NSW joins Victorian government in cancelling iftar dinners after boycott announced by peak Muslim bodies

<span>The Victorian premier Jacinta Allan says she intends to mark Ramadan ‘respectfully with private occasions’ after Muslim groups announced a boycott of the now-cancelled annual iftar dinner.</span><span>Photograph: Joel Carrett/EPA</span>
The Victorian premier Jacinta Allan says she intends to mark Ramadan ‘respectfully with private occasions’ after Muslim groups announced a boycott of the now-cancelled annual iftar dinner.Photograph: Joel Carrett/EPA

The New South Wales government has cancelled its annual iftar dinner, just hours after the Victorian government called off its own event in the wake of peak Muslim groups announcing boycotts due to Labor’s position on the war in Gaza.

A spokesperson for the NSW premier, Chris Minns, told the Guardian on Thursday afternoon that “the annual iftar will not be going ahead this year.”

The Victorian premier, Jacinta Allan, had earlier on Thursday confirmed next month’s Ramadan event would not go ahead out of respect to those in the Muslim community who were grieving.

“My role here in Victoria is to support the community, not add to distress and grief. It’s in that context that the dinner will not be proceeding this year,” Allan said on Thursday.

“It is my intent to mark iftar, to mark events through the Ramadan period, respectfully with private occasions, sitting with families [and] providing support and care.

“I do not want to add any moment of additional stress … to people who are already deeply grieving. It was in that context that we’ve made what is a difficult decision.”

The premier’s comments come just a day after the Islamic Council of Victoria (ICV) and the Australian National Imams Council (Anic) said they had rejected invitations to premiers’ iftar dinners in New South Wales and Victoria.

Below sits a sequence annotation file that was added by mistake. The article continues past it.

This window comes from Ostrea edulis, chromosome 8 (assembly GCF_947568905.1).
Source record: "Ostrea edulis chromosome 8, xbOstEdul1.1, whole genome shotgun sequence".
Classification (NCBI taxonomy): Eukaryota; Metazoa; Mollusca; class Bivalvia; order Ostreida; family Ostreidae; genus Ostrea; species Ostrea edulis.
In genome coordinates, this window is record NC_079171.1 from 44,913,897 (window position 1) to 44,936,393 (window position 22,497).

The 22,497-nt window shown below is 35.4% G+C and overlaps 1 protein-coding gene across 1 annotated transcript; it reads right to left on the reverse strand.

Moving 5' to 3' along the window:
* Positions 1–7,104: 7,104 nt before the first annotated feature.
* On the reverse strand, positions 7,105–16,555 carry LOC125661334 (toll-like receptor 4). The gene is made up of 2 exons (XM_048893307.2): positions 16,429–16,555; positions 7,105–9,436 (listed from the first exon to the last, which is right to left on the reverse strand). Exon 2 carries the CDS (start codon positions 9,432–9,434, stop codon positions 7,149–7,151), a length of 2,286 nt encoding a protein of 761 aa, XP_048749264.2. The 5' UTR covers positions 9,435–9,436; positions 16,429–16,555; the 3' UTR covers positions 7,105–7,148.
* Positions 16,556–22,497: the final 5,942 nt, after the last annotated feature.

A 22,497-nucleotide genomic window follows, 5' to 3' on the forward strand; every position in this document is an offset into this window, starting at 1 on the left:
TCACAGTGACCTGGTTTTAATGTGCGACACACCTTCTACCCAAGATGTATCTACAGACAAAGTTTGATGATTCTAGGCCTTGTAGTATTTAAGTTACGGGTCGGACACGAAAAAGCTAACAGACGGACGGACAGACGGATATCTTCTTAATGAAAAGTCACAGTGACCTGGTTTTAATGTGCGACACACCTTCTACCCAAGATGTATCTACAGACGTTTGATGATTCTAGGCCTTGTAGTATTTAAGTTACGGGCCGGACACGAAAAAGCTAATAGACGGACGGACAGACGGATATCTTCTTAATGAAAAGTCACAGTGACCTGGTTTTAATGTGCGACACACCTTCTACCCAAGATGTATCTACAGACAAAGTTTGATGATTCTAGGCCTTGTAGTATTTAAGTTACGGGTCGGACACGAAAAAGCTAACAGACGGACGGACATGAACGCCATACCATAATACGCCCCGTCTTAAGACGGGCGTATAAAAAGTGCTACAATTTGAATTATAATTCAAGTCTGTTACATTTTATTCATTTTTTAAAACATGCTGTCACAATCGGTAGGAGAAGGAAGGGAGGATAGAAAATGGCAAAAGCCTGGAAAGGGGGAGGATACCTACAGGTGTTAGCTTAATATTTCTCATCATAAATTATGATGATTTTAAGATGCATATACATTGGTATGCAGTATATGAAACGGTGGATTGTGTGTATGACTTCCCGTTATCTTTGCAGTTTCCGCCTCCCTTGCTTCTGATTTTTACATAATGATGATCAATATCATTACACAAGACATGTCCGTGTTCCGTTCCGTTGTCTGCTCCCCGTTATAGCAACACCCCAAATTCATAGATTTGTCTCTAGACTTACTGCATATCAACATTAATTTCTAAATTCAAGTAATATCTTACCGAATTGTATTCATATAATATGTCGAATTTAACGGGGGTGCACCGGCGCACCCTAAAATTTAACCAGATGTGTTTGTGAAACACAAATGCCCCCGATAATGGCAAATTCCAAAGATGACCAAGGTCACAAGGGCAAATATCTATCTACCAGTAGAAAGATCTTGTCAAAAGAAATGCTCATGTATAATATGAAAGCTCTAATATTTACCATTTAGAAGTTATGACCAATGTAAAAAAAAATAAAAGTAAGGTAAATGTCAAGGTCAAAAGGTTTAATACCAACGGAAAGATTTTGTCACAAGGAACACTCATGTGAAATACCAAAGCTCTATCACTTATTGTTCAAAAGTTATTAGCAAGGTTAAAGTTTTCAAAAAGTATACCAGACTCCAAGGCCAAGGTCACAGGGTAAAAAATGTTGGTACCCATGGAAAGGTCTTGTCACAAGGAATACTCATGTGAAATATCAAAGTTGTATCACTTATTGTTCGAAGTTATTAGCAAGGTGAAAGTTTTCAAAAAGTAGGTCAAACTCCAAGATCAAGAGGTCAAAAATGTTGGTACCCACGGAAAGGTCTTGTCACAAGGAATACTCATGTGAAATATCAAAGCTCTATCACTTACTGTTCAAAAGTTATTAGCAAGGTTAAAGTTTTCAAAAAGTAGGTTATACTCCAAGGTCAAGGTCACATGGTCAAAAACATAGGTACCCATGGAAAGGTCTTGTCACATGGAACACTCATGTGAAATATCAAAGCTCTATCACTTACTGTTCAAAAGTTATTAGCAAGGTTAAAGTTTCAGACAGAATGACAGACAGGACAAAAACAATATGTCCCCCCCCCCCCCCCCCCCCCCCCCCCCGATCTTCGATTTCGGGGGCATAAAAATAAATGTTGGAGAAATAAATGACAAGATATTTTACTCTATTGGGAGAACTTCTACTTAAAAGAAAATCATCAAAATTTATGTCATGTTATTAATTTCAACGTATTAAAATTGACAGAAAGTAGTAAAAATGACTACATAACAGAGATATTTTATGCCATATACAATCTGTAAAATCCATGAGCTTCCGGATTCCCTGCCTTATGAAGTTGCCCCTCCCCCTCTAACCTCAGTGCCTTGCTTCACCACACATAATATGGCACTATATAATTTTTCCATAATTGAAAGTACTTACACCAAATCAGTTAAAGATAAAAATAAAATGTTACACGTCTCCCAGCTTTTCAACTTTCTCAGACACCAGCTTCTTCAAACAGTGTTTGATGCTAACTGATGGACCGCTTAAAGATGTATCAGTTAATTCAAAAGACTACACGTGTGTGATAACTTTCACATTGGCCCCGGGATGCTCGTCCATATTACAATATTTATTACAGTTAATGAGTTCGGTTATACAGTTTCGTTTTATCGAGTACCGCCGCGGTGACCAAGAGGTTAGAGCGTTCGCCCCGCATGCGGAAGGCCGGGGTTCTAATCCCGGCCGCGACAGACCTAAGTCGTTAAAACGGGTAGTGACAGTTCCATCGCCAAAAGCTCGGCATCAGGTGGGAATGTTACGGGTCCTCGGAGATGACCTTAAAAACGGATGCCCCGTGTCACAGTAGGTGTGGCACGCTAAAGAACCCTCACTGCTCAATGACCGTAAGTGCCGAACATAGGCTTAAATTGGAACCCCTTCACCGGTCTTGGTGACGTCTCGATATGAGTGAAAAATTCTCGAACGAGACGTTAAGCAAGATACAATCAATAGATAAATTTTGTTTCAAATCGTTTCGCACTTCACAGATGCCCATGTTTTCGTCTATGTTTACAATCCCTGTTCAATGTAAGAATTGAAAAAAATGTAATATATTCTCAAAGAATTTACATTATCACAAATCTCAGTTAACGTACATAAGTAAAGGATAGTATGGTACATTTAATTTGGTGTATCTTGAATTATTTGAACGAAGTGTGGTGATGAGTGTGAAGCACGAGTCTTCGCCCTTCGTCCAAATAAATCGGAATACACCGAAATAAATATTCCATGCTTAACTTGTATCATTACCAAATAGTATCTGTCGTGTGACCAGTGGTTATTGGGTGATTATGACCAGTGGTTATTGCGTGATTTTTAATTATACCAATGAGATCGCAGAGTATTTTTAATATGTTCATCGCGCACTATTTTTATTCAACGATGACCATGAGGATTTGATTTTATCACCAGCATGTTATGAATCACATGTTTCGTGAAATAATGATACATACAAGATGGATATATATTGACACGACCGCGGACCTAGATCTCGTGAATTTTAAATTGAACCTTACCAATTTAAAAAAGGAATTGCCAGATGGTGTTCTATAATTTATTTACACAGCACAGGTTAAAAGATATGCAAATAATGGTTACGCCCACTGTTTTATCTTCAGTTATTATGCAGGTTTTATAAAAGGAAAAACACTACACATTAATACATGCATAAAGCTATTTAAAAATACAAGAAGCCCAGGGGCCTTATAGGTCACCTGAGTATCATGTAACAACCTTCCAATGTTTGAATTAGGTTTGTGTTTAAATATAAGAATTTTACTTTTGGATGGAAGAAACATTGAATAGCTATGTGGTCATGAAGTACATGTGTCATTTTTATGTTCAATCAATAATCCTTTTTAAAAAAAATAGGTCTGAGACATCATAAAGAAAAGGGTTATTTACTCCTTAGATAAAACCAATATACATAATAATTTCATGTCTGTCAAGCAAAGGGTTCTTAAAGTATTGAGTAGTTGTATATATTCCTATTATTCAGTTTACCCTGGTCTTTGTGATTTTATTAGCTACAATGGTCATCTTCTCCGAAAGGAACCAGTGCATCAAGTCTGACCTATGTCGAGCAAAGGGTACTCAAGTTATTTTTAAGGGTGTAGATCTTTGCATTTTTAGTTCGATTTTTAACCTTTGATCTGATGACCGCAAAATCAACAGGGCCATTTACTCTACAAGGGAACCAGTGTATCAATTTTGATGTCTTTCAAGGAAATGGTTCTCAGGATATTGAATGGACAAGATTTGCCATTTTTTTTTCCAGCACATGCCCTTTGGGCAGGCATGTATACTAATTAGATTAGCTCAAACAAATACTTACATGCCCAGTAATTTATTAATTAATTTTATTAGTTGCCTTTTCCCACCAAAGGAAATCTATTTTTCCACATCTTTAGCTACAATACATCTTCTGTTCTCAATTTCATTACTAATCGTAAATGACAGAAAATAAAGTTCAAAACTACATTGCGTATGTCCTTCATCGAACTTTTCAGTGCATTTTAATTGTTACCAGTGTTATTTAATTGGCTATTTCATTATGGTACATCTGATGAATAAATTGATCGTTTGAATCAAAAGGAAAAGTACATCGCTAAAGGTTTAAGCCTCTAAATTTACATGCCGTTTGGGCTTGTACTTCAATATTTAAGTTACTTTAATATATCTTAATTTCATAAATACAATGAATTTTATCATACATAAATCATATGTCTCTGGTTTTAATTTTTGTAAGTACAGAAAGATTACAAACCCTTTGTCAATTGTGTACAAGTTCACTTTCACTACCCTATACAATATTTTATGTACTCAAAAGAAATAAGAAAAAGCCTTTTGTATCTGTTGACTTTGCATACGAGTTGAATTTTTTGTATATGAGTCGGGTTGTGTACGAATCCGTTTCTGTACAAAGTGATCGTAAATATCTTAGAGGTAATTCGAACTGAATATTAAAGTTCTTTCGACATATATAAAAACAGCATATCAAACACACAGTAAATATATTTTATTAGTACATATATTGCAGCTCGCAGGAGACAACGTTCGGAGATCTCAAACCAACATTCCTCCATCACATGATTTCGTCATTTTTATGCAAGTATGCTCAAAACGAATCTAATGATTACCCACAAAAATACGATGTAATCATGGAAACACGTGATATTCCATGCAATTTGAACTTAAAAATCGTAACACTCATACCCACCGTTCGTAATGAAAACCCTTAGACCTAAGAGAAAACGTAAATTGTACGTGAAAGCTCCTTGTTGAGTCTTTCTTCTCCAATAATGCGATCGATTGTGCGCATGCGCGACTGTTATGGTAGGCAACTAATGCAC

Both groups expressed disappointment in their respective state government’s position on the war in Gaza, which has claimed about 30,000 Palestinian lives.

Minns has previously criticised pro-Palestine rallies and their cost to police, and decided to light the sails of the Opera House in support of Israel last October.

This month, he criticised Labor MPs for making comments about Gaza, saying they should run for federal politics if they want to express strong views on international affairs.

The ICV welcomed the Victorian government’s decision.

“It is an appropriate decision in response to the overwhelming sentiment from the Muslim community that due to the traumatising impact of the humanitarian catastrophe in Gaza it would not be appropriate to stage the premier’s Iftar this year,” it said.

An open letter, seen by Guardian Australia, had called on “individuals and organisations within the Muslim community to boycott the premier’s iftar for this year”.

Related: Victorian Islamic leader criticised over comments casting doubt on death toll from 7 October attack

“Standing united in boycotting this iftar will provide a clear message to premier Allan as to how unhappy the Muslim community feels due to her and her party’s position regarding the ongoing genocide in Gaza,” the letter reads.

Soon after the 7 October attack by Hamas, Allan led a motion that stated parliament stood with Israel and recognised its “inherent right to defend itself”. The motion also recognised that “Hamas does not represent the Palestinian people, nor their legitimate needs and aspirations”.

Last week, she told parliament she supported the prime minister Anthony Albanese’s call for a humanitarian ceasefire.

On Wednesday, Allan’s office issued a statement saying the dinner would go ahead as a “more solemn and respectful” event in light of the ongoing events in the Middle East and reiterated her support for a ceasefire.

Government-hosted iftar dinners during Ramadan have become popular and have been attended by politicians, Muslim community leaders, senior clerics of all faiths and consul generals.

In Victoria, the premier has hosted the event annually since 2015, though the ICV also boycotted the event in 2017.

Meanwhile, she also criticised comments made by the ICV’s president, Adel Salman, on Wednesday, in which he appeared to cast doubt on the official death toll from Hamas’s 7 October attack on Israel and defended what he called a “legitimate act of resistance” by Palestinians to “this status, this occupation”.

Salman later said that it was not his intention to dispute how many died, but he contested the “full explanation of actually what happened” during the attack.

Allan said: “I could not disagree more strongly with the comments made yesterday by the president of the Islamic Council of Victoria. They were comments that I felt only cause more division and distress.”

She said the government would continue to provide funding to Islamic and Jewish community groups, particularly to support mental health.